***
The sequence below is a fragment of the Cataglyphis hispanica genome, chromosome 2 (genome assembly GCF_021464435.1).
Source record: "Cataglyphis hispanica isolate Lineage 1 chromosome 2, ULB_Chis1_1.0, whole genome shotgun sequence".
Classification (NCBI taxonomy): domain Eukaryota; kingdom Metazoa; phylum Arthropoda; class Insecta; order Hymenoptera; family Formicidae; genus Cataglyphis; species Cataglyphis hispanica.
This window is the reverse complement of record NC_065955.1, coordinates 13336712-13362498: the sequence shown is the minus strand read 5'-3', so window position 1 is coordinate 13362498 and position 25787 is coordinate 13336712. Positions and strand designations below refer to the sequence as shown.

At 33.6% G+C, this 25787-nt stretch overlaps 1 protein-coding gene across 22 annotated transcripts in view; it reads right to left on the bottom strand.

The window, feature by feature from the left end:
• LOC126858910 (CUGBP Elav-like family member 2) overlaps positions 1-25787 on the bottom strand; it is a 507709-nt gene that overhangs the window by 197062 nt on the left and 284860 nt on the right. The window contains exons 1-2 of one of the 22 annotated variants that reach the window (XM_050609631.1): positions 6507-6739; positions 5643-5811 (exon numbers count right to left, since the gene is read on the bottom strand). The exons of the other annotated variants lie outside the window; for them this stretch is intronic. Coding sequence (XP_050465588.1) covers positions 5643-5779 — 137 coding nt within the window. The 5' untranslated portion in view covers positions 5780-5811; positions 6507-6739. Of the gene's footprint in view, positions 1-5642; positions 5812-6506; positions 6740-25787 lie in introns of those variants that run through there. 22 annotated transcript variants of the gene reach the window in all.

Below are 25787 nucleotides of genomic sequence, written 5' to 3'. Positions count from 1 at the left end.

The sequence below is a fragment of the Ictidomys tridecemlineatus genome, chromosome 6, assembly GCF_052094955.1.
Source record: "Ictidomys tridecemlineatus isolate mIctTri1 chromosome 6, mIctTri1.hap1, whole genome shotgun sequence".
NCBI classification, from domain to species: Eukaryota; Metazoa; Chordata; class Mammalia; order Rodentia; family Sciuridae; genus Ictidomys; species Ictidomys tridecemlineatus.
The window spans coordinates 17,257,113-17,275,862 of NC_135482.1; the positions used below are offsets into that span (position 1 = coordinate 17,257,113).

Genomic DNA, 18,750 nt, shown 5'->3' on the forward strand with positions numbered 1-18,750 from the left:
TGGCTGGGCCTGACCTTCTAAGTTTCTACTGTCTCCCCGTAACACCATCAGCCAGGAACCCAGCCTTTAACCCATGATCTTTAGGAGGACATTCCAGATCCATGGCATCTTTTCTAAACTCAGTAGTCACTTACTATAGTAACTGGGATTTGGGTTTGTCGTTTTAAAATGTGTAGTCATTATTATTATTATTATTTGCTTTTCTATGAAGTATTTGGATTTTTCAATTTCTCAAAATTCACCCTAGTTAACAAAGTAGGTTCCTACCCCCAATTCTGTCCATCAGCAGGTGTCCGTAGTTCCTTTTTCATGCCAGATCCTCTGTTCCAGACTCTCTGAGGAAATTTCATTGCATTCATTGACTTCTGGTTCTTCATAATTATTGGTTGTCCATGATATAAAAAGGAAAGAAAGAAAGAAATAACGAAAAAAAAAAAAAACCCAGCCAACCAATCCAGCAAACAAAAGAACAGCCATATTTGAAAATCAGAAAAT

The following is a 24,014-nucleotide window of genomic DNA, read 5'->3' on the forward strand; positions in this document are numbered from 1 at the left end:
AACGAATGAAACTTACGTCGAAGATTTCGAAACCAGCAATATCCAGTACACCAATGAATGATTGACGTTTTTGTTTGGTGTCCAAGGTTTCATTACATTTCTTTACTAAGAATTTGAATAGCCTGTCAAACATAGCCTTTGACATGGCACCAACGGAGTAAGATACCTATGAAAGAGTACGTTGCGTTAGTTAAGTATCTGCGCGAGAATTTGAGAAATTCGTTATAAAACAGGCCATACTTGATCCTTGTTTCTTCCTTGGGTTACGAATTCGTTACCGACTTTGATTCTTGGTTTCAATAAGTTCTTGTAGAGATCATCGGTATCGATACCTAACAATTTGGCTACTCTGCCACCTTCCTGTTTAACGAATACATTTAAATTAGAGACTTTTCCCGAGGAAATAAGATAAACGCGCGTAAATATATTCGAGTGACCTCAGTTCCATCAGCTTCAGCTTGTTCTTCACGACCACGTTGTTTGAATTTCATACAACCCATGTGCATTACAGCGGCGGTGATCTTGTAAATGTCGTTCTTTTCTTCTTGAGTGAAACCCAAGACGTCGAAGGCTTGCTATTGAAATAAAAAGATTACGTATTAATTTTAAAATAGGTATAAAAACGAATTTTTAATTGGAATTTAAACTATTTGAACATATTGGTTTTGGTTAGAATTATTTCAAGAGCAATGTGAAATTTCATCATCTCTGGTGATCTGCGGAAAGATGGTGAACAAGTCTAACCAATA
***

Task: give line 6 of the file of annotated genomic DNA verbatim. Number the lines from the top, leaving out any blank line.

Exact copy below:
The window, feature by feature from the left end: